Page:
Genus I. Pallene, Johnston.
Body usually very slender, distinctly divided into four segments; anterior segment usually contracted like a throat behind the insertion of the mandibles and rostrum. The rostrum is short and broad. Abdomen short, erect. The strong mandibles are placed over the rostrum, and are furnished with powerful claws; the palpi are wanting in both sexes.
The ovigerous legs are present in both sexes and are long and 10-jointed; the last four joints are furnished with a row of closely-placed toothed spines.
The legs are very long and slender, and have the 4th joint in the female considerably enlarged for the reception of the large eggs; claws furnished with large secondary claws.
The ovaries occur only in the 4th joints of all the legs but the 1st pair; and the large eggs after ejection from the genital openings are attached in pairs to the ovigerous legs. The development within the egg is very protracted, and the larvæ emerge in a nearly complete form, differing from the adults only in size, and in a few subordinate points of structure.
6. Pallene novæ-zealandiæ, n. sp. Pl. xiv., figs. 1–4.
Body slender and very smooth, with a considerable interval between the lateral processes; length 1.8 mm. The cephalic part of the cephalo-thoracic segment is considerably swollen at the insertion of the mandibles. The proboscis is stout and nearly cylindrical in form, .4 mm. in length, narrowing abruptly to the rounded extremity; mouth-aperture nearly circular. It is inserted on the ventral surface, and projects considerably downwards.
The oculiferous tubercle is short and blunt. The abdomen is short and bluntly pointed, and is directed nearly straight upwards.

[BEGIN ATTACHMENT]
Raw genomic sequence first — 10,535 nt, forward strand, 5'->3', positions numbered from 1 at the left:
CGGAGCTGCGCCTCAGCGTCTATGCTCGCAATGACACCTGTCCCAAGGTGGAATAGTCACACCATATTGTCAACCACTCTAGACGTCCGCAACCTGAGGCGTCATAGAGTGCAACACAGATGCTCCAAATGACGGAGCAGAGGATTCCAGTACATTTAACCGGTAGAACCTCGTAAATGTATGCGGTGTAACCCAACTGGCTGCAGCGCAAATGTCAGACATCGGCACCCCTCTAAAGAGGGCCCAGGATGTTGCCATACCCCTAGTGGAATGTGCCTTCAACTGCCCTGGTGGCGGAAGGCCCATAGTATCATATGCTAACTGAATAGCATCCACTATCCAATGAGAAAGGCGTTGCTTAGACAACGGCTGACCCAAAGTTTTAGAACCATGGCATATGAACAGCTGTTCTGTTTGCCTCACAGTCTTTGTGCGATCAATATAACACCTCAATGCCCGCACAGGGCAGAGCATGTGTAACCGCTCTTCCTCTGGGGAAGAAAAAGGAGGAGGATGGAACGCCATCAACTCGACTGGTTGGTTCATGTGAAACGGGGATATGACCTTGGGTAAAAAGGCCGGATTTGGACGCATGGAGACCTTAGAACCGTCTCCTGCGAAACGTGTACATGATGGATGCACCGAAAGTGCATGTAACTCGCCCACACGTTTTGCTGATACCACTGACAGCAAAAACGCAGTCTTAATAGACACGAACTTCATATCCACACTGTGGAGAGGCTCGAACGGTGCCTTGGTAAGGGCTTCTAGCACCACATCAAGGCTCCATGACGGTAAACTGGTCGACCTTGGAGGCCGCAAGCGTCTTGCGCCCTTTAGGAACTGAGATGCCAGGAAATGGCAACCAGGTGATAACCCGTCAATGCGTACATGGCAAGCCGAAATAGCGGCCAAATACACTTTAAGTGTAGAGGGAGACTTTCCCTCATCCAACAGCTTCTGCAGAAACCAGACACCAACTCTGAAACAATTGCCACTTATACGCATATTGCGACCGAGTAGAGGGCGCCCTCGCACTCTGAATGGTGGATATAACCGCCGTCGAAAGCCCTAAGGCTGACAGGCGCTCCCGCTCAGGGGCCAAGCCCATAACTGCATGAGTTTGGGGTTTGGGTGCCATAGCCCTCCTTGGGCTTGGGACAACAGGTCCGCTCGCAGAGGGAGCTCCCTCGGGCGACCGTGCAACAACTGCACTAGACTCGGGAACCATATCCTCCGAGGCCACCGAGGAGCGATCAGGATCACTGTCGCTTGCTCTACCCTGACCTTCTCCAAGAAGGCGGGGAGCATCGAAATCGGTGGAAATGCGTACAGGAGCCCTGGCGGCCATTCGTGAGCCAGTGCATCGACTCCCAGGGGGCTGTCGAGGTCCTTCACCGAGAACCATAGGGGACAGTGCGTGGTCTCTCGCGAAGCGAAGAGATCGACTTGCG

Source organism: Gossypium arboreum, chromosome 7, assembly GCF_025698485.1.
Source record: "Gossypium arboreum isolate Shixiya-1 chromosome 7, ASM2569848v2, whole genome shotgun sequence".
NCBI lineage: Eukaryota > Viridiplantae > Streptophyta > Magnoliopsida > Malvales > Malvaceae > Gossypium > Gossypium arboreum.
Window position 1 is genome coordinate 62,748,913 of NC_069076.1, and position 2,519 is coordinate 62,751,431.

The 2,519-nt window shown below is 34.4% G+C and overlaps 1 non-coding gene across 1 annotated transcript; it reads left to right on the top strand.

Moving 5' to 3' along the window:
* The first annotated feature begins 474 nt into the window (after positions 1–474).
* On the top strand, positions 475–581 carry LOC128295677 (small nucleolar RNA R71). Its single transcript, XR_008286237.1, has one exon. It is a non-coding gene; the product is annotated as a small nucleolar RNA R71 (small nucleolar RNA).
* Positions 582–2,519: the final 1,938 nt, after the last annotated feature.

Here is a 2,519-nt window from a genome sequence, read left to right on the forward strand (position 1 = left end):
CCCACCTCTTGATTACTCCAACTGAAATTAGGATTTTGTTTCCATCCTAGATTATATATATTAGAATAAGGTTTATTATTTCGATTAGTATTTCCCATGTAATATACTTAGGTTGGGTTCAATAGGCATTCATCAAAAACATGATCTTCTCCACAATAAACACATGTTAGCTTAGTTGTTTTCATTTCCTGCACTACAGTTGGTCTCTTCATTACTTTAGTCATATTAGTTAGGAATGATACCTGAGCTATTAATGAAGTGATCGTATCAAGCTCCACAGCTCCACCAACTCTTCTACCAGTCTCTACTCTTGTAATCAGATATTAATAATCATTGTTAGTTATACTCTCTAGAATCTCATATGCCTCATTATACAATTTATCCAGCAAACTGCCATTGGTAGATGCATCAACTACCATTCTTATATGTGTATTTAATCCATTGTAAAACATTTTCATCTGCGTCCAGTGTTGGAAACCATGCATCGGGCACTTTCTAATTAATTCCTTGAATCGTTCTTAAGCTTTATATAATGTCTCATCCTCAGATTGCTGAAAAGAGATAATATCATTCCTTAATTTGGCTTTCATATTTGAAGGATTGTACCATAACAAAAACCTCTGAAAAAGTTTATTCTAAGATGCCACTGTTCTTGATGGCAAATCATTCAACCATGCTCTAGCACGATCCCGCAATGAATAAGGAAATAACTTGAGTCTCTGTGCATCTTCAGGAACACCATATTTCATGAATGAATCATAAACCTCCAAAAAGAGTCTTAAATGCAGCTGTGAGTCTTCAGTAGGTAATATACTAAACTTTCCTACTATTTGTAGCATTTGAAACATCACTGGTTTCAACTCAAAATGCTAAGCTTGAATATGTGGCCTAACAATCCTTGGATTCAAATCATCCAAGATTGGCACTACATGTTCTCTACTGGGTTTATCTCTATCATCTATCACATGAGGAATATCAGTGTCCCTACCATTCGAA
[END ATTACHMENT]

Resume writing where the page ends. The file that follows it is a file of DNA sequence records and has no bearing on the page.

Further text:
The mandibles are robust and rather long; the first joint reaches a little beyond the extremity of the proboscis; the 2nd is somewhat dilated and bears a movable and a fixed claw, which are both narrow, pointed and slightly curved, and are furnished with a row of small denticles on their inner surface.
Ovigerous legs slender, 2.4 mm. long; the first three joints are short, 4th and 5th much longer, 6th only about half as long as the 5th. The four last joints are subequal in length and somewhat curved, and bear 8 (or 7) denticulated spines on their inner margins. On the last joint the spines are all of a uniform oval shape, the last one being placed quite close to the extremity of the joint. The three preceding joints have all the spines of the same oval form, except the last of each series, which is curved outwards and bears 3 or 4 long marginal teeth.
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The legs of the 3rd pair are 7°5 mm. long; the relative lengths of the joints being as follows:— 1, 2, 3, 4, 5, 6, 7,/4, 5, 16, 34, 32, 2, the 4th being much the stoutest. The 4th and 5th joints are sparingly furnished with hairs, the slender 6th joint has a considerable number. The tarsal joints and claws are normal.
Hab. Only one specimen of this elegant species was taken in Otago Harbour (27 feet) by the dredge. From its small size, I am afraid it was immature, but the great enlargement of the 4th joints of the legs would show that it was not far from sexual maturity, although no eggs were seen.